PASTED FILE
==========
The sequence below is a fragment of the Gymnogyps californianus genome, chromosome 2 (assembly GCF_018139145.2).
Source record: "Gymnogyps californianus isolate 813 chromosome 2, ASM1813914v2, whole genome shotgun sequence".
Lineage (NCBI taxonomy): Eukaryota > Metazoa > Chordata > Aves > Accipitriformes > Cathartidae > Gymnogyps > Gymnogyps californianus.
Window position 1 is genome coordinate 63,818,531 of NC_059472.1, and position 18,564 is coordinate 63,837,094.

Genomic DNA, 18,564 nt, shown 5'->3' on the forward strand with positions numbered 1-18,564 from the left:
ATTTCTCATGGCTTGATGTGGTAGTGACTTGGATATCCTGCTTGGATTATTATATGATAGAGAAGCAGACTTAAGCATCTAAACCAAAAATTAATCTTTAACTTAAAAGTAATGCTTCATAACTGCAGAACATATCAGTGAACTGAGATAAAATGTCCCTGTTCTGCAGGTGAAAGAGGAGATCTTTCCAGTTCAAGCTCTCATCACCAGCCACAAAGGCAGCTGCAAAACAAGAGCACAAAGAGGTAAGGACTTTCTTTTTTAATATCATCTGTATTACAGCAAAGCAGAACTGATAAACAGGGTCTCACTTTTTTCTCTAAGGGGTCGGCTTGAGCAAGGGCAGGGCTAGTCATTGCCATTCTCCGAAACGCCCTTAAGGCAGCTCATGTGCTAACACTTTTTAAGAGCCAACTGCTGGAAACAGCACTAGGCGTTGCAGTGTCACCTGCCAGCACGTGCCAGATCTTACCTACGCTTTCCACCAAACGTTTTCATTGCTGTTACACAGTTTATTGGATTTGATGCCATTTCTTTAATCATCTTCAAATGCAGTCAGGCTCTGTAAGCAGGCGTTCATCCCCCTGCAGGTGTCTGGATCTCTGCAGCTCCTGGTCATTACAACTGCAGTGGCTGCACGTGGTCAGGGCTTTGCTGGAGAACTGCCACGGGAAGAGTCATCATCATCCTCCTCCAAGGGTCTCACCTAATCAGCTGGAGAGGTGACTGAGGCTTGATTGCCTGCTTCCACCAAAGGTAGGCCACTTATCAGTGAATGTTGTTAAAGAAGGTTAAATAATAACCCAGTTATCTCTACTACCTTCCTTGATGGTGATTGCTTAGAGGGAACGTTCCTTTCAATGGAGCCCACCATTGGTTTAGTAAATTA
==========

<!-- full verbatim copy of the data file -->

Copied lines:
The sequence below is a fragment of the Gymnogyps californianus genome, chromosome 2 (assembly GCF_018139145.2).
Source record: "Gymnogyps californianus isolate 813 chromosome 2, ASM1813914v2, whole genome shotgun sequence".
Lineage (NCBI taxonomy): Eukaryota > Metazoa > Chordata > Aves > Accipitriformes > Cathartidae > Gymnogyps > Gymnogyps californianus.
Window position 1 is genome coordinate 63,818,531 of NC_059472.1, and position 18,564 is coordinate 63,837,094.

Genomic DNA, 18,564 nt, shown 5'->3' on the forward strand with positions numbered 1-18,564 from the left:
ATTTCTCATGGCTTGATGTGGTAGTGACTTGGATATCCTGCTTGGATTATTATATGATAGAGAAGCAGACTTAAGCATCTAAACCAAAAATTAATCTTTAACTTAAAAGTAATGCTTCATAACTGCAGAACATATCAGTGAACTGAGATAAAATGTCCCTGTTCTGCAGGTGAAAGAGGAGATCTTTCCAGTTCAAGCTCTCATCACCAGCCACAAAGGCAGCTGCAAAACAAGAGCACAAAGAGGTAAGGACTTTCTTTTTTAATATCATCTGTATTACAGCAAAGCAGAACTGATAAACAGGGTCTCACTTTTTTCTCTAAGGGGTCGGCTTGAGCAAGGGCAGGGCTAGTCATTGCCATTCTCCGAAACGCCCTTAAGGCAGCTCATGTGCTAACACTTTTTAAGAGCCAACTGCTGGAAACAGCACTAGGCGTTGCAGTGTCACCTGCCAGCACGTGCCAGATCTTACCTACGCTTTCCACCAAACGTTTTCATTGCTGTTACACAGTTTATTGGATTTGATGCCATTTCTTTAATCATCTTCAAATGCAGTCAGGCTCTGTAAGCAGGCGTTCATCCCCCTGCAGGTGTCTGGATCTCTGCAGCTCCTGGTCATTACAACTGCAGTGGCTGCACGTGGTCAGGGCTTTGCTGGAGAACTGCCACGGGAAGAGTCATCATCATCCTCCTCCAAGGGTCTCACCTAATCAGCTGGAGAGGTGACTGAGGCTTGATTGCCTGCTTCCACCAAAGGTAGGCCACTTATCAGTGAATGTTGTTAAAGAAGGTTAAATAATAACCCAGTTATCTCTACTACCTTCCTTGATGGTGATTGCTTAGAGGGAACGTTCCTTTCAATGGAGCCCACCATTGGTTTAGTAAATTA